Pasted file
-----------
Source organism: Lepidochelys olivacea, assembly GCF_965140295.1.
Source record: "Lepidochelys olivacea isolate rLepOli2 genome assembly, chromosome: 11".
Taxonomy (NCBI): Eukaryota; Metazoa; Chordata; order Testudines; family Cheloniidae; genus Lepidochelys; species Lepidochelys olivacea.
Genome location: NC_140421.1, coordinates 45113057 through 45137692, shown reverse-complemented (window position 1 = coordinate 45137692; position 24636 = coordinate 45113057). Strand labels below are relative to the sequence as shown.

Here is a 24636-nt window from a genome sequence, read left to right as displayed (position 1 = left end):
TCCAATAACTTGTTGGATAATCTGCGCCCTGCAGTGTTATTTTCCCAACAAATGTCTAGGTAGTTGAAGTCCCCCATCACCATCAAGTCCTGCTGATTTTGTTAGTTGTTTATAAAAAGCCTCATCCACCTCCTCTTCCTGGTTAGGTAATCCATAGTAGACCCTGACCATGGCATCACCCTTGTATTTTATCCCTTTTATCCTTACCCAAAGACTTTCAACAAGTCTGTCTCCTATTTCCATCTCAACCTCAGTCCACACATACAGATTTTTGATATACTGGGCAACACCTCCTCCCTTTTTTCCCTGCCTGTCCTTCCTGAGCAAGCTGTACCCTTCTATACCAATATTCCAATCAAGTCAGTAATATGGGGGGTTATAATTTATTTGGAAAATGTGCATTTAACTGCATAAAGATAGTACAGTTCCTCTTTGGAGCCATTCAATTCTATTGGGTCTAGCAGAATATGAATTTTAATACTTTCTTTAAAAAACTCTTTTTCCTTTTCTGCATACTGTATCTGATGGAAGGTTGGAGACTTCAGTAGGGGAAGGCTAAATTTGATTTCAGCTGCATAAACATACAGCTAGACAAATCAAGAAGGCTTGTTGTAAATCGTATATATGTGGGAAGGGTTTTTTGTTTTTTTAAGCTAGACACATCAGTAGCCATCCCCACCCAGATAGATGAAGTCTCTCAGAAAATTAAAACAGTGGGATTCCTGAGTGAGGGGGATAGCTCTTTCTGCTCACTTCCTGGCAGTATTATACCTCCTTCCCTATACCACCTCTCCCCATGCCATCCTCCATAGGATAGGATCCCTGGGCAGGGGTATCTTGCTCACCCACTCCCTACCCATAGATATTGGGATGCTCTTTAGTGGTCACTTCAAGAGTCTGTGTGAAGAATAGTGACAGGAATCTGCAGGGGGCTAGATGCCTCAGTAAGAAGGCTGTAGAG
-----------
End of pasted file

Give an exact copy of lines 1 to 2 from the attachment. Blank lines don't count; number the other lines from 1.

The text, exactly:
Source organism: Lepidochelys olivacea, assembly GCF_965140295.1.
Source record: "Lepidochelys olivacea isolate rLepOli2 genome assembly, chromosome: 11".